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Topic: Showing group is Abelian
Replies: 6   Last Post: Dec 3, 2012 11:49 AM

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 magidin@math.berkeley.edu Posts: 11,749 Registered: 12/4/04
Re: Showing group is Abelian
Posted: Dec 3, 2012 11:49 AM

On Monday, December 3, 2012 7:17:01 AM UTC-6, Michael Stemper wrote:
> In article <2iqz3wjb4clv\$.1vu03te9mzn8p.dlg@40tude.net>, "Brian M. Scott" <b.scott@csuohio.edu> writes:
>

> >On Fri, 30 Nov 2012 14:18:46 +0000 (UTC), Michael Stemper <mstemper@walkabout.empros.com> wrote in <news:k9af86\$m35\$1@dont-email.me> in alt.math.undergrad:
>
>
>

> >> I'm currently on a problem in Pinter's _A Book of Abstract
>
> >> Algebra_, in which the student is supposed to prove that
>
> >> the (sub)group generated by two elements a and b, such
>
> >> that ab=ba, is Abelian.
>
> >
>
> >> I have an outline of such a proof in my head:
>
>
>

> >> 3. Combine these two facts to show the desired result.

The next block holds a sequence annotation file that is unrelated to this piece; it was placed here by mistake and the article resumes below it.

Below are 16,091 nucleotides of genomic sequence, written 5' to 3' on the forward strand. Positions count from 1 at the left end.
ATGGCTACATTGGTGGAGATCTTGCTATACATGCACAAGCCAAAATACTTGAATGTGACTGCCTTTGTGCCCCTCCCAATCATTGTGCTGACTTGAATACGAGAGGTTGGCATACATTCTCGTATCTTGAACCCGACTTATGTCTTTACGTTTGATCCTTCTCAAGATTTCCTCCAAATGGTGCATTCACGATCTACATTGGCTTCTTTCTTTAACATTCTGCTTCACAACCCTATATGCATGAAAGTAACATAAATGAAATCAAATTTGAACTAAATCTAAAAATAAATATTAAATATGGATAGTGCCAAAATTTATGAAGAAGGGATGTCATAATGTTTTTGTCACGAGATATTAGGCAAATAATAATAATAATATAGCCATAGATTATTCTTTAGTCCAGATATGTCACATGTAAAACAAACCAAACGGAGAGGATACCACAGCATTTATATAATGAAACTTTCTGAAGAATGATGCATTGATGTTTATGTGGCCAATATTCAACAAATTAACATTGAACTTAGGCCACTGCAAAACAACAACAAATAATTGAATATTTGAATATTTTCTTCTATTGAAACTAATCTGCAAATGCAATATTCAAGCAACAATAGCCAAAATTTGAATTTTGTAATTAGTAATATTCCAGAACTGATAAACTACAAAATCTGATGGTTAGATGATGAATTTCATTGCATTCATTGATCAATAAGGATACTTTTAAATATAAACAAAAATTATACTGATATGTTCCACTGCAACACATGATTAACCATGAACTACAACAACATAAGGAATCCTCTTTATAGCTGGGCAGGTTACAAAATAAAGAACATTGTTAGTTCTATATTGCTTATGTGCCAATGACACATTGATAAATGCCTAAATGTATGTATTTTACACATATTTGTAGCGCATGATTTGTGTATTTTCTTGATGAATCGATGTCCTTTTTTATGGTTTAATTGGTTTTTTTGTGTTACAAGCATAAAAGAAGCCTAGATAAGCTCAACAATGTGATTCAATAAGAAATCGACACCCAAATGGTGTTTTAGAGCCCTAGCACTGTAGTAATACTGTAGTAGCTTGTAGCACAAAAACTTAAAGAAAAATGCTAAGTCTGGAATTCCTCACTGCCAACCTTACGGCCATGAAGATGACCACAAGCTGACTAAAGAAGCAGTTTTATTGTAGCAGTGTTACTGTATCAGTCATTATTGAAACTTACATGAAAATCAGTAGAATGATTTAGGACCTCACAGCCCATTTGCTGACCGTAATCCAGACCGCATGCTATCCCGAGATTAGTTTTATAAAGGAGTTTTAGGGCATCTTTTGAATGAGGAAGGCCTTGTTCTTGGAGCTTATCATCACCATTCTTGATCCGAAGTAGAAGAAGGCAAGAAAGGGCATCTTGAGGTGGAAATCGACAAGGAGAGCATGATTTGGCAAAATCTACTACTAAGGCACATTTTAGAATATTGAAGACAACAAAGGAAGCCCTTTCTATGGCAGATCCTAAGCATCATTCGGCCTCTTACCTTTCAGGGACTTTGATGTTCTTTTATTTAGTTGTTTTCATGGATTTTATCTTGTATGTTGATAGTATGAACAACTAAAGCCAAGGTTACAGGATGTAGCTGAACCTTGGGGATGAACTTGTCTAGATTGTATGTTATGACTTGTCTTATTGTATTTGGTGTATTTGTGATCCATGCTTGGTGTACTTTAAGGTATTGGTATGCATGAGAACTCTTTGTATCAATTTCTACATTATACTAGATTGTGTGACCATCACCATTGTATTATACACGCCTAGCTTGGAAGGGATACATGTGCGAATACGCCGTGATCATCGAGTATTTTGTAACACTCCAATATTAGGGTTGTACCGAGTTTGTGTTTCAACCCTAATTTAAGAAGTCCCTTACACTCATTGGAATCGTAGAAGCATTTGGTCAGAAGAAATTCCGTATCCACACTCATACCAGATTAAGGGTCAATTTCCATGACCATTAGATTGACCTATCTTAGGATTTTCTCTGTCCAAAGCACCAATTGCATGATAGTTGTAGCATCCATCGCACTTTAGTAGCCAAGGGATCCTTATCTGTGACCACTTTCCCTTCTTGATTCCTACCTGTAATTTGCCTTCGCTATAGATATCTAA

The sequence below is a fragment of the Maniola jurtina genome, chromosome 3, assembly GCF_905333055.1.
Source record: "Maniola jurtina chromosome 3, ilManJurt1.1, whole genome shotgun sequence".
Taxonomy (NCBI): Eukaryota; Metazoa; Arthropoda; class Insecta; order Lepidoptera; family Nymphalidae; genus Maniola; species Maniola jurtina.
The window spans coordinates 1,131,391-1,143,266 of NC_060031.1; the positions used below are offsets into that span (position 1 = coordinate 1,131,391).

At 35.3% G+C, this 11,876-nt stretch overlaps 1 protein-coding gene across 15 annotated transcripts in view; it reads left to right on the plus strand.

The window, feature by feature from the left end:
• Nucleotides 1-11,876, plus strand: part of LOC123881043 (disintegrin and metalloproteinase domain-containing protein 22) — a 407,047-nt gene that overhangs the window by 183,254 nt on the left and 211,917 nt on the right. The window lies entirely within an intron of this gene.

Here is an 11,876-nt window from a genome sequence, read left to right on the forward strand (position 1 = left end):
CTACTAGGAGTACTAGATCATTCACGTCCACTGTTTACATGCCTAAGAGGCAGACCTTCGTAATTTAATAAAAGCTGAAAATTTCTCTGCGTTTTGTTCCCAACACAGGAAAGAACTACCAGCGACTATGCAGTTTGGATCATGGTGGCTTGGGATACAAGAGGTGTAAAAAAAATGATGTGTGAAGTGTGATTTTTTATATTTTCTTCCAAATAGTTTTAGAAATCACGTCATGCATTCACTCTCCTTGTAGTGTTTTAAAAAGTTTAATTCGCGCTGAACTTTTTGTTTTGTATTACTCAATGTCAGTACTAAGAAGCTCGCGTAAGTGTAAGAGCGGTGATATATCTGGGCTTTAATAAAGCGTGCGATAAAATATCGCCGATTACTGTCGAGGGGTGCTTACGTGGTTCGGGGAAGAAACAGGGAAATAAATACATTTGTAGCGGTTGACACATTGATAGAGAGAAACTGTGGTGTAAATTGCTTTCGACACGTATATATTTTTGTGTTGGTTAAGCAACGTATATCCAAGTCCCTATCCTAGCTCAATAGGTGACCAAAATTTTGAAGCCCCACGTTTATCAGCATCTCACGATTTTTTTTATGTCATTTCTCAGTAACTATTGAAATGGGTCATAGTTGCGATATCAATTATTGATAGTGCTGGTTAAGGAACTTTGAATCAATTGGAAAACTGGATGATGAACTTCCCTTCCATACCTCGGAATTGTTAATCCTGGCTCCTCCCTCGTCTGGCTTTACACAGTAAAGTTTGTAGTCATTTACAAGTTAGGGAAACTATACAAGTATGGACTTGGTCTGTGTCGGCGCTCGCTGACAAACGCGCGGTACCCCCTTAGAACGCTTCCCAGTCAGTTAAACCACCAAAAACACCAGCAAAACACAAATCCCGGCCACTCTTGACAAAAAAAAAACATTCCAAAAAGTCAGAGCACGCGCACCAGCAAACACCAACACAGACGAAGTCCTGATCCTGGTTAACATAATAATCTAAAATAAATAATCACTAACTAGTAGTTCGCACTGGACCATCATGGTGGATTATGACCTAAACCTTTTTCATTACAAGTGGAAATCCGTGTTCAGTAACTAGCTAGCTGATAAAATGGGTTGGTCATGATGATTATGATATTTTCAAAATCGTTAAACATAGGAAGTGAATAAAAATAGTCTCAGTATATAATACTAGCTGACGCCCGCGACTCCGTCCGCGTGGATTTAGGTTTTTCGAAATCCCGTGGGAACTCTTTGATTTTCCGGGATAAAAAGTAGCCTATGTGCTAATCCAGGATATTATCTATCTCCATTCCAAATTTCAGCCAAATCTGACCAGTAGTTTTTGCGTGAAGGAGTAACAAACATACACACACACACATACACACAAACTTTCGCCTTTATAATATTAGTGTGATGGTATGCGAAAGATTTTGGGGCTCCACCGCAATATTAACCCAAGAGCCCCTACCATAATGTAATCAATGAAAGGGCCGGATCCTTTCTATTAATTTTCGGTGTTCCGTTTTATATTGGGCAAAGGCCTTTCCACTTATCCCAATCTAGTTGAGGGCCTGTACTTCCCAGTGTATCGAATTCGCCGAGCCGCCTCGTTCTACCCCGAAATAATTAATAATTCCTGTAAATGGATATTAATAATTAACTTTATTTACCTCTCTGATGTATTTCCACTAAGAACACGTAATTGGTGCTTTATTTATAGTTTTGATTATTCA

>
> >
>
> >> However, this seems quite messy. I'm also wary that what I
>
> >> do for the third part might end up too hand-wavy.
>
> >
>
> >> Is there a simpler approach that I'm overlooking, or do I
>
> >> need to just dive in and go through all of the details of
>
> >> what I've outlined?
>
> >
>
> >I don't offhand see a simpler approach. (3) isn't really a
>
> >problem: once you've shown that an arbitrary product of m
>
> >p's and n q's is equal to p^m q^n, show that the group is
>
> >isomorphic to Z x Z.
>
>
>
> Sometimes, but I don't think that's always true. Wouldn't the following
>
> conditions be necessary?
>
> 1. a, b have infinite order
>
> 2. a^m = b^n iff m=n=0

True; I think what Brian meant is that you can show that your group is isomorphic to a *quotient* of Z x Z, which in any case suffices to show the group is abelian.

--
Arturo Magidin

Date Subject Author
11/30/12 Michael Stemper
11/30/12 magidin@math.berkeley.edu
11/30/12 Brian M. Scott
12/3/12 Michael Stemper
11/30/12 Brian M. Scott
12/3/12 Michael Stemper
12/3/12 magidin@math.berkeley.edu